Section "InputClass" Identifier "touchpad peppy cyapa" MatchIsTouchpad "on" MatchDevicePath "/dev/input/event*" MatchProduct "cyapa" Option "FingerLow" "5" Option "FingerHigh" "5" Option "VertEdgeScroll" "0" Option "VertTwoFingerScroll" "1" Option "HorizTwoFingerScroll" "1" Option "AreaRightEdge" "850" Option "AreaLeftEdge" "50" Option "TapButton1" "1" Option "TapButton2" "3" Option "TapButton3" "2" EndSection
Swappiness parameter controls the preference of the kernel to move processes out of physical memory to the swap partition. Range is 0-100, default is set to 60 and lower values cause the kernel to avoid swapping and higher values prompt more frequent swap use.
Check current swappiness value:
$ cat /proc/sys/vm/swappiness
Reduce SSD writes by setting a low value of vm.swappiness=1 in /etc/sysctl.conf.
TRIM optimizes SSD performance  and is enabled by adding the discard option to /etc/crypttab and /etc/fstab.
sda2_crypt /dev/sda2 /dev/urandom cipher=aes-xts-plain64,size=256,discard,swap sda3_crypt UUID=<STRING> none luks,discard
# <file system> <mount point> <type> <options> <dump> <pass> /dev/mapper/sda3_crypt / ext4 noatime,discard,errors=remount-ro 0 1 UUID=<STRING> /boot ext4 noatime,discard 0 2 /dev/mapper/sda2_crypt none swap sw,discard 0 0
$ sudo update-initramfs -u -k all
Problem: Suspend-and-resume generates a stream of errors:
ehci-pci 0000:00:1d.0: port 1 resume error -19 ehci-pci 0000:00:1d.0: port 2 resume error -19 usb usb3-port1: over-current condition usb usb3-port1: connect-debounce failed usb usb3-port2: over-current condition usb usb3-port2: connect-debounce failed
... and blocks Jessiebook from executing a proper restart/shutdown.
FIX:  Create /lib/systemd/system-sleep/ehci-pci.sh:
#!/bin/bash case $1/$2 in pre/*) # Unbind ehci for preventing error echo -n "0000:00:1d.0" | tee /sys/bus/pci/drivers/ehci-pci/unbind ;; post/*) # Bind ehci for preventing error echo -n "0000:00:1d.0" | tee /sys/bus/pci/drivers/ehci-pci/bind ;; esac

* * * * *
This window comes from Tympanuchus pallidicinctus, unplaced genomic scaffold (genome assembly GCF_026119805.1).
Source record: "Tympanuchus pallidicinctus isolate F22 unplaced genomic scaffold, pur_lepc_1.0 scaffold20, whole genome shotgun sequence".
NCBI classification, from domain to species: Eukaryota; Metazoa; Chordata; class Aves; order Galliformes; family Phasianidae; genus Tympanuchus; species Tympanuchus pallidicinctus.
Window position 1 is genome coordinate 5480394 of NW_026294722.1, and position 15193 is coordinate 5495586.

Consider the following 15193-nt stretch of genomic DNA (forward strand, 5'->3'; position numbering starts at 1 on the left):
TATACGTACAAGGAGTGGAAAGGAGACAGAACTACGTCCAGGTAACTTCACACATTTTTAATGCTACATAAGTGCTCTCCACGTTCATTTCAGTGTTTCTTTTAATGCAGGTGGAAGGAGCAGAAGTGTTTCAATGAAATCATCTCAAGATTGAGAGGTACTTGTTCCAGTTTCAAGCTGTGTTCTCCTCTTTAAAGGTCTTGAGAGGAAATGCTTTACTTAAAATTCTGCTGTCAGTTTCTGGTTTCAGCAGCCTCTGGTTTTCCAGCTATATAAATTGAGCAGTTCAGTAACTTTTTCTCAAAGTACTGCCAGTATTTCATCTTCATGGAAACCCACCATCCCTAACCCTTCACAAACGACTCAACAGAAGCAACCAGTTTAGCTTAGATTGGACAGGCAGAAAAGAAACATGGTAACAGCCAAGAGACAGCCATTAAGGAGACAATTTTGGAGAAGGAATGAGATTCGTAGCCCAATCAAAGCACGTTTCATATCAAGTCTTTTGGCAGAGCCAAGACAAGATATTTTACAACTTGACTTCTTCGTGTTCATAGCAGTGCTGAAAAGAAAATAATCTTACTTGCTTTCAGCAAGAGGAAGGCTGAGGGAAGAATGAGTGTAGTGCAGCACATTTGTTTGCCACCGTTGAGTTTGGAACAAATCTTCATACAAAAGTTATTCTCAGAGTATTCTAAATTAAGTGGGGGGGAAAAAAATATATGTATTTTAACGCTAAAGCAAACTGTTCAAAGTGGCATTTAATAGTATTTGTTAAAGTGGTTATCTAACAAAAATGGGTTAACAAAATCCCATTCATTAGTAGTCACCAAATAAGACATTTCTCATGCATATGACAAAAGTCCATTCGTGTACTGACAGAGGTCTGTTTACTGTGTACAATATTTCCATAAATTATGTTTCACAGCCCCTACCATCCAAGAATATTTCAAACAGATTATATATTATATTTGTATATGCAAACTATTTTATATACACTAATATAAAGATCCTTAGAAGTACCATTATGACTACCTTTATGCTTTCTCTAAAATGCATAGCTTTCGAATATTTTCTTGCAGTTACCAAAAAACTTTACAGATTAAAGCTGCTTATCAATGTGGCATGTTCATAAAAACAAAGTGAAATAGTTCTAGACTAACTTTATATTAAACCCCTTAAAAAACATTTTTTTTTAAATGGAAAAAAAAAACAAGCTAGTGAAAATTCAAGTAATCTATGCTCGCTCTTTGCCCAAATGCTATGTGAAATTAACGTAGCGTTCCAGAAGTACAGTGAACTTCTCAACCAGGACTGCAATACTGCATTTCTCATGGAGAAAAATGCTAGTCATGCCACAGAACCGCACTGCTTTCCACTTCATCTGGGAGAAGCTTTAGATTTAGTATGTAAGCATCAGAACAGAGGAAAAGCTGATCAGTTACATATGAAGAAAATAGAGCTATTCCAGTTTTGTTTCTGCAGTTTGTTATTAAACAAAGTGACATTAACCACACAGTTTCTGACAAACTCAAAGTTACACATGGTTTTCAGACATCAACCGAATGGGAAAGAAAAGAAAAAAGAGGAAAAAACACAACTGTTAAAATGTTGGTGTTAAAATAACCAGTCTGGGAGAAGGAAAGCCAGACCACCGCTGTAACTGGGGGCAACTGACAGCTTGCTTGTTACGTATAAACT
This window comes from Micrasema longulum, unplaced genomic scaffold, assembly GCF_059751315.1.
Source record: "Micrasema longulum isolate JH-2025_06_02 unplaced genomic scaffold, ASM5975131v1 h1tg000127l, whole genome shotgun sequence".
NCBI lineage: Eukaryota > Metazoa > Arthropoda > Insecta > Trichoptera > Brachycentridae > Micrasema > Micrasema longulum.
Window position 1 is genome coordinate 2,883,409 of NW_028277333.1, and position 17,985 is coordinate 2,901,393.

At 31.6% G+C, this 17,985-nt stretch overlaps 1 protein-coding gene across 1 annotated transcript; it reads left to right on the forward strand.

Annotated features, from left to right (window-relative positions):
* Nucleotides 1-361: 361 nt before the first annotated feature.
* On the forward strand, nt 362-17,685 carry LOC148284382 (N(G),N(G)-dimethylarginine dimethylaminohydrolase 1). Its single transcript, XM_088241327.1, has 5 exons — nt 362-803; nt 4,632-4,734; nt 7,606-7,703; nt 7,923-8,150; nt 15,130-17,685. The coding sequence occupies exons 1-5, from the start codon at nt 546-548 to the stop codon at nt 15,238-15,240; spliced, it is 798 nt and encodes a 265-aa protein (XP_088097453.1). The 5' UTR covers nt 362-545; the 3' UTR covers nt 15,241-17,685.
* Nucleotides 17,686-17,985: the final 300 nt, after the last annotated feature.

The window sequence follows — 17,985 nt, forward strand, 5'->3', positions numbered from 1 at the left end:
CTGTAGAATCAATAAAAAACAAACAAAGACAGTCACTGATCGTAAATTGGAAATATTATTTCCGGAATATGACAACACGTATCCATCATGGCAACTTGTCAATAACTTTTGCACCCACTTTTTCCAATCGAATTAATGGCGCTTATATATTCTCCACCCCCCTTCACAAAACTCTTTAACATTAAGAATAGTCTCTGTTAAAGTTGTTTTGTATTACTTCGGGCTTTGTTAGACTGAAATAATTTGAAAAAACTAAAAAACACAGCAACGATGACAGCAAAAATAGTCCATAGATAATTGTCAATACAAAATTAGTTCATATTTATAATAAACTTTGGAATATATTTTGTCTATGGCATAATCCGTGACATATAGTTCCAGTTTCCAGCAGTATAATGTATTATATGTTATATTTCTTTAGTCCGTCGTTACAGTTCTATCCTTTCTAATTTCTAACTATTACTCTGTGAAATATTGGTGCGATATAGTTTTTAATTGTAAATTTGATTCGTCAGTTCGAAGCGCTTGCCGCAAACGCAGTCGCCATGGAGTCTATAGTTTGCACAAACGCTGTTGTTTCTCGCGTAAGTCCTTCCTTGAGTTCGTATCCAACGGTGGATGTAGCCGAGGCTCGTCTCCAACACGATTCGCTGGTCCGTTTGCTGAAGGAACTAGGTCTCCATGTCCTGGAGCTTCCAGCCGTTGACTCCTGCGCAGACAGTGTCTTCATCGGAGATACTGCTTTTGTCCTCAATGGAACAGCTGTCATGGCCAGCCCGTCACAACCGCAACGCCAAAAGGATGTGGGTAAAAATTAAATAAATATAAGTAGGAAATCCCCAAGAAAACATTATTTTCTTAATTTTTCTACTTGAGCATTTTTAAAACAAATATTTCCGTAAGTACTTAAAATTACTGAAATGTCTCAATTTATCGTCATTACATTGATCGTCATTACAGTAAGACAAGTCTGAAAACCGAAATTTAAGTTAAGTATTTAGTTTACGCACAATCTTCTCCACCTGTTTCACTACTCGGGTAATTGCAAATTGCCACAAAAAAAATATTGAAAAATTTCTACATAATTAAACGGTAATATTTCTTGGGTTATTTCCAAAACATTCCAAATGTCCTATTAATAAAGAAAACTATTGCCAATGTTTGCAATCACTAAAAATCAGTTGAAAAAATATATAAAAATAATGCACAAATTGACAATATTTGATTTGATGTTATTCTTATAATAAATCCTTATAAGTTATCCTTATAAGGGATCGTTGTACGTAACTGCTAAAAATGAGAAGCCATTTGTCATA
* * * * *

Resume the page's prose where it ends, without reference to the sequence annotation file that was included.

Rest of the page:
Make the script executable:
$ sudo chmod 755 /lib/systemd/system-sleep/ehci-pci.sh
Configure boot options in /etc/default/grub:
$ sudo update-grub
7. Keyboard Shortcuts
Top row on the keyboard with the shortcut icons (Brightness, Volume, etc.) identify in Linux as F1-F10 keys and the Search key (in CapsLk position) acts as Super (Windows) modifier key.
Create keyboard shortcuts by first installing:
- xbindkeys - associate keys to shell commands
- xbacklight - set backlight level using RandR
- pulseaudio-utils - manage sound with pactl
- xvkbd - send characters to another client
$ sudo apt-get install xbindkeys xbacklight pulseaudio-utils xvkbd
7.1 Direction, Brightness, Volume, Page Keys
$ xbindkeys -k
Enable function keys to modify sound and brightness settings by creating ~/.xbindkeysrc.
# backward/forward "xvkbd -xsendevent -text "\A\[Left]"" F1 "xvkbd -xsendevent -text "\A\[Right]"" F2 # screenshots # desktop "scrot '%Y-%m-%dT%H%M%S.png' -e 'mv $f ~/Downloads && eog ~/Downloads/$f'" Alt + F4 # active Window "scrot -d 4 -u -z '%Y-%m-%dT%H%M%S.png' -e 'mv $f ~/Downloads && eog ~/Downloads/$f'" Control + F4 # backlight decrease/increase "xbacklight -dec 10" F6 "xbacklight -inc 10" F7 # volume mute/decrease/increase # paVolume - https://github.com/vonbrownie/homebin/blob/master/paVolume "paVolume -m" F8 "paVolume -d" F9 "paVolume -u" F10 # page up/down, home, end "xvkbd -xsendevent -text '\[Page_Up]'" Alt + Up "xvkbd -xsendevent -text '\[Page_Down]'" Alt + Down "xvkbd -xsendevent -text '\[Home]'" Alt + Left "xvkbd -xsendevent -text '\[End]'" Alt + Right